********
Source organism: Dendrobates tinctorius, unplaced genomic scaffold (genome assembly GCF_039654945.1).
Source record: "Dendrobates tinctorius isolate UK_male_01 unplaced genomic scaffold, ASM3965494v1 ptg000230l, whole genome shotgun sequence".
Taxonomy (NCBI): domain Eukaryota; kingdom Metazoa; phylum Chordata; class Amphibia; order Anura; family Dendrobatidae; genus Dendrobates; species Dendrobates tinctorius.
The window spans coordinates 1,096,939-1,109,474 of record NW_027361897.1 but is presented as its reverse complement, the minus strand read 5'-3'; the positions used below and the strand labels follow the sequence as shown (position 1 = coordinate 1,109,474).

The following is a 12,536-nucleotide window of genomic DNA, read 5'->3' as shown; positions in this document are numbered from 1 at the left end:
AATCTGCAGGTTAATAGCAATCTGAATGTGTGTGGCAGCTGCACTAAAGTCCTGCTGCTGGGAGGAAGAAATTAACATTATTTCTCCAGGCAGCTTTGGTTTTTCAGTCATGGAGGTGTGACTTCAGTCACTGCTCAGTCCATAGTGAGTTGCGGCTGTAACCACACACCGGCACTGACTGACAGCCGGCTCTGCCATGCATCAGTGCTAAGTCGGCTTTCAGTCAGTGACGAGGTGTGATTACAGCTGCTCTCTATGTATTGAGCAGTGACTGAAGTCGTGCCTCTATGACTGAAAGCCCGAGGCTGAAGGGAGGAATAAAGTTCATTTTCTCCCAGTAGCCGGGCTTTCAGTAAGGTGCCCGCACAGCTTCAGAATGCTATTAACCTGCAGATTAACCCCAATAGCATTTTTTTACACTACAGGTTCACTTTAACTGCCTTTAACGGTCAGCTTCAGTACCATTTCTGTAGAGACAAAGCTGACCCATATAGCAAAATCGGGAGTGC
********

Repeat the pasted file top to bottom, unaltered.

Source organism: Dendrobates tinctorius, unplaced genomic scaffold (genome assembly GCF_039654945.1).
Source record: "Dendrobates tinctorius isolate UK_male_01 unplaced genomic scaffold, ASM3965494v1 ptg000230l, whole genome shotgun sequence".
Taxonomy (NCBI): domain Eukaryota; kingdom Metazoa; phylum Chordata; class Amphibia; order Anura; family Dendrobatidae; genus Dendrobates; species Dendrobates tinctorius.
The window spans coordinates 1,096,939-1,109,474 of record NW_027361897.1 but is presented as its reverse complement, the minus strand read 5'-3'; the positions used below and the strand labels follow the sequence as shown (position 1 = coordinate 1,109,474).

The following is a 12,536-nucleotide window of genomic DNA, read 5'->3' as shown; positions in this document are numbered from 1 at the left end:
AATCTGCAGGTTAATAGCAATCTGAATGTGTGTGGCAGCTGCACTAAAGTCCTGCTGCTGGGAGGAAGAAATTAACATTATTTCTCCAGGCAGCTTTGGTTTTTCAGTCATGGAGGTGTGACTTCAGTCACTGCTCAGTCCATAGTGAGTTGCGGCTGTAACCACACACCGGCACTGACTGACAGCCGGCTCTGCCATGCATCAGTGCTAAGTCGGCTTTCAGTCAGTGACGAGGTGTGATTACAGCTGCTCTCTATGTATTGAGCAGTGACTGAAGTCGTGCCTCTATGACTGAAAGCCCGAGGCTGAAGGGAGGAATAAAGTTCATTTTCTCCCAGTAGCCGGGCTTTCAGTAAGGTGCCCGCACAGCTTCAGAATGCTATTAACCTGCAGATTAACCCCAATAGCATTTTTTTACACTACAGGTTCACTTTAACTGCCTTTAACGGTCAGCTTCAGTACCATTTCTGTAGAGACAAAGCTGACCCATATAGCAAAATCGGGAGTGC